Are Prescription Drugs Causing your Dry Eye Symptoms?
Surveys estimate that 4 in 5 American’s take one or more prescription medications a day. Medications that contain an exhausting list of potential side effects including the common symptoms of dry eye disease; itchy, burning, dry, red eyes. Is it possible one of your prescription drugs be causing your dry eye symptoms? Below we are going to explore the four types of prescription medications that are commonly known to cause or contribute to dry eye symptoms.
Antihistamines & Nasal Decongestant Sprays
Antihistamines are used as a common treatment for allergy and cold symptoms. Some of the most common types of antihistamines include Allegra, Benadryl, and Claritin. While these medicines are effective for relieving sinus pressure and nasal congestion, they also reduce the tear film keeping our eyes hydrated, causing dryness and redness. If you need to use antihistamines or nasal decongestant spray, and find yourself experiencing dry eye symptoms, add Moist Heat Therapy to your treatment regimen. The easy-to-use Thermalon Dry Eye Compress delivers a deep penetrating moist heat stimulating healthy, natural eye hydration.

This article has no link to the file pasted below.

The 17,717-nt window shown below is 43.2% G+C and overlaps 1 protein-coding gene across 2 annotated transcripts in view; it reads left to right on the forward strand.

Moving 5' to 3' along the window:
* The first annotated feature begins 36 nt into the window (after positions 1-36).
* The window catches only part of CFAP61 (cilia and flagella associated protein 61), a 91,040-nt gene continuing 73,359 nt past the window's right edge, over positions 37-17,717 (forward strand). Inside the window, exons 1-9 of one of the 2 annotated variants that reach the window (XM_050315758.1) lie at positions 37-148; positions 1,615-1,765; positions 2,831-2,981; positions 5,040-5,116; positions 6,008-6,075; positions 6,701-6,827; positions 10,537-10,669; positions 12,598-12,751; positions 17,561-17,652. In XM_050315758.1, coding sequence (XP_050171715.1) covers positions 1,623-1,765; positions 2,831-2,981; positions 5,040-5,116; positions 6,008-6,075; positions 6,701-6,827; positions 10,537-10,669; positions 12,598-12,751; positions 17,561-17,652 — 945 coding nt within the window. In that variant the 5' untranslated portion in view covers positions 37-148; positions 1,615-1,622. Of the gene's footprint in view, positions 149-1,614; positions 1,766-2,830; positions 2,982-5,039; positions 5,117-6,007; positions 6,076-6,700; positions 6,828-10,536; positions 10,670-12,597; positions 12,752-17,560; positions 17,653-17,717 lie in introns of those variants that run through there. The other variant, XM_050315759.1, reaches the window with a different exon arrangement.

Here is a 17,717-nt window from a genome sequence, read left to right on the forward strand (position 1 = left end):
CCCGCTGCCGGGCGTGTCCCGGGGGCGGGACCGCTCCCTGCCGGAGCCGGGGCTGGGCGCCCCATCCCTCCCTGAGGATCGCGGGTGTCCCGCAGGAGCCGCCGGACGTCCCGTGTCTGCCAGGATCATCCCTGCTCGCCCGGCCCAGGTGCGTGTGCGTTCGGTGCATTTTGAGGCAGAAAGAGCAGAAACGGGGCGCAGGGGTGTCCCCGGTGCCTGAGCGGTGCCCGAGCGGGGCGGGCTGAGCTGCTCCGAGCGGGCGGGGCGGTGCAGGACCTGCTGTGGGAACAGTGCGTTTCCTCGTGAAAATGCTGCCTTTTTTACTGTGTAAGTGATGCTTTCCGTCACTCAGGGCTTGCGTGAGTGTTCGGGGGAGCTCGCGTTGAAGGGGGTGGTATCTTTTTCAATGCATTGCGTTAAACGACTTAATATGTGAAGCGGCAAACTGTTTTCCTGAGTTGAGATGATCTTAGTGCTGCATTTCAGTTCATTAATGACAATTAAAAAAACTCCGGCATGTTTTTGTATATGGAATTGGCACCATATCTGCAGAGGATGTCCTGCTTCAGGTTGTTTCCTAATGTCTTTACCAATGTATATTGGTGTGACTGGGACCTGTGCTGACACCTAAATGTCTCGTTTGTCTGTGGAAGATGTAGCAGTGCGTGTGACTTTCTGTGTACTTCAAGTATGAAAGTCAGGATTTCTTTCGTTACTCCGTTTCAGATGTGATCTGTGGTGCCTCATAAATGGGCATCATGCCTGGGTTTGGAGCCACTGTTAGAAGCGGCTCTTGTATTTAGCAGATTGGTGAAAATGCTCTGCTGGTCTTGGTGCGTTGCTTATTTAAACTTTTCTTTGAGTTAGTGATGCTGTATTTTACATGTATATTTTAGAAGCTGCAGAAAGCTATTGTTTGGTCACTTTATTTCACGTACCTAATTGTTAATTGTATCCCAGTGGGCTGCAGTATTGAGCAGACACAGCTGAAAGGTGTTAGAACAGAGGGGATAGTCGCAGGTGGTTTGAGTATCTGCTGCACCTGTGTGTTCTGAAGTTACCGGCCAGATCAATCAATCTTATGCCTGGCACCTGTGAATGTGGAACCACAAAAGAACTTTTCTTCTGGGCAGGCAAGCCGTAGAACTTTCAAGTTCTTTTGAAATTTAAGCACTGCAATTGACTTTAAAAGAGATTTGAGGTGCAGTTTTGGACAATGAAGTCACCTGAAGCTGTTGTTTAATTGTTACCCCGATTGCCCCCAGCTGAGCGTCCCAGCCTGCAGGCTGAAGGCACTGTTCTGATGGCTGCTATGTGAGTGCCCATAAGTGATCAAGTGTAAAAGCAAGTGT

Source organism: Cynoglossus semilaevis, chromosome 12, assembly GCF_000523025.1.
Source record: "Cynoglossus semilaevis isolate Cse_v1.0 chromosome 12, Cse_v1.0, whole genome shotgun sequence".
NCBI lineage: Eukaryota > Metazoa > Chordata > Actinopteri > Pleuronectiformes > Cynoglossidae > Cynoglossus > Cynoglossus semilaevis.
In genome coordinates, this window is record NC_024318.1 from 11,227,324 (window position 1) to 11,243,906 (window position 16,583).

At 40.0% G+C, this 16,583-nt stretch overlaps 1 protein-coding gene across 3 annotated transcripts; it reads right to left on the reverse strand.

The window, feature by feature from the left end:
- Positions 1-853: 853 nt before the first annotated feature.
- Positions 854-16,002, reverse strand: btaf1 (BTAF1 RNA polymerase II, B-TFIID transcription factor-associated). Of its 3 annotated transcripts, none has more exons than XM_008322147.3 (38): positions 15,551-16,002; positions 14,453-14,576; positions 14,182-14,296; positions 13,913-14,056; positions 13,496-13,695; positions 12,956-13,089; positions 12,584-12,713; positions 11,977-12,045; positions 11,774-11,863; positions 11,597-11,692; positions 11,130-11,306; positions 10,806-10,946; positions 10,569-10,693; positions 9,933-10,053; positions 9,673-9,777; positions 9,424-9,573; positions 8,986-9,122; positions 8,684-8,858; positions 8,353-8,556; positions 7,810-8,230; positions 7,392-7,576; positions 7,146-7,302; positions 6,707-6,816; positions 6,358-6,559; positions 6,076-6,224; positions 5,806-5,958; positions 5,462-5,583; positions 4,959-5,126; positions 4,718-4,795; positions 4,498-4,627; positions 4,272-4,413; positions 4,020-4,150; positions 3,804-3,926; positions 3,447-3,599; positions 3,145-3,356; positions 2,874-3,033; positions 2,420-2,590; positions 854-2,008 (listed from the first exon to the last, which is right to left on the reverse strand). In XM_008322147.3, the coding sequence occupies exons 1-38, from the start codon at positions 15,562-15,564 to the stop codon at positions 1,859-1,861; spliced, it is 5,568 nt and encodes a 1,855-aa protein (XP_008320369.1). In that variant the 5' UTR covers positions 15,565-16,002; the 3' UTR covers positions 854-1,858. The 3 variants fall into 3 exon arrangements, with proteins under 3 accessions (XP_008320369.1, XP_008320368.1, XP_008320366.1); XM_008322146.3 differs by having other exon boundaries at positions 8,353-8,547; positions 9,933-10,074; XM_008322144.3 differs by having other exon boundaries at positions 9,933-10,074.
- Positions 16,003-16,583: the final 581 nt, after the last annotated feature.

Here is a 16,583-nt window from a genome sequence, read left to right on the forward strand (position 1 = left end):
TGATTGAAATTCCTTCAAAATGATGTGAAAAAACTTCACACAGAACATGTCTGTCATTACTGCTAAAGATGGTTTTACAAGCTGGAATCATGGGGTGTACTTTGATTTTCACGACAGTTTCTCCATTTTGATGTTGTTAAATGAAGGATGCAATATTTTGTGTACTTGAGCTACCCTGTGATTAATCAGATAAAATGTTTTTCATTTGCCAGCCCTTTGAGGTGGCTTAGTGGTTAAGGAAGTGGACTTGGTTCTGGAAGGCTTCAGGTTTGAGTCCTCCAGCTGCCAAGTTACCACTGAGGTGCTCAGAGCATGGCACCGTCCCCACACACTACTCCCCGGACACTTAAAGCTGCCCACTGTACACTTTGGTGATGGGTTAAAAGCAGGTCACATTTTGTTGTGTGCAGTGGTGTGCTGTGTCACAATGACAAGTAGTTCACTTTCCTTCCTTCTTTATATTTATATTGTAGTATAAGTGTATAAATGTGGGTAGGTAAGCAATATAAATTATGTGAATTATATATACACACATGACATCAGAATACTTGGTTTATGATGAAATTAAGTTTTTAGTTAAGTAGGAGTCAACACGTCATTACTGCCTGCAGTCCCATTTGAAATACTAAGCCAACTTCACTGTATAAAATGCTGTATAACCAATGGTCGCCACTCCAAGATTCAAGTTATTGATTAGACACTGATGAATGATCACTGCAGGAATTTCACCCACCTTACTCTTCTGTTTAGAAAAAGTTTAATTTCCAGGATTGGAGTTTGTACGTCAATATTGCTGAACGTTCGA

Blood Pressure-Lowering Drugs
WebMD recently reported that nearly 30% of Americans have high blood pressure. This is an alarming number of individuals potentially taking Diuretics, Beta Blockers, and other blood pressure-lowering drugs. These medications are intended to remove excess water and sodium from your body—and by doing so—reduce the stimulus to the tear glands causing dryness and inflammation. If you believe blood pressure medication could be causing your dry eye symptoms, try applying a warm eye compress 1-2 times a day to encourage natural tear production and reduce inflammation.
Antidepressant & Parkinson’s Medications
Any prescription medication with a nerve-inhibiting quality has the potential to cause dry eye symptoms. Antidepressants, Psychosis, and Parkinson’s Medications block the transmission of certain nerve impulses and can intercept signals from the brain to produce tears and keep eye adequately hydrated. Patients using these medications and experiencing the symptoms of dry eye can add Moist Heat Therapy to their daily routines to stimulate natural tear production and moisture dry, itchy eyes.
Hormone Replacement and Oral Contraceptives
One study found that women taking a hormone replacement, particularly, estrogen, are significantly more likely to experience the symptoms of dry eye. While the correlation between hormones and dry eye remains unclear, it is statistically more likely that women taking these types of medications will develop the early symptoms dry eye disease. Moist Heat Therapy can help relieve pain and discomfort caused by dry, itchy eyes. Use the Thermalon Dry Eye Compress 1-2 times a day for maximum efficacy.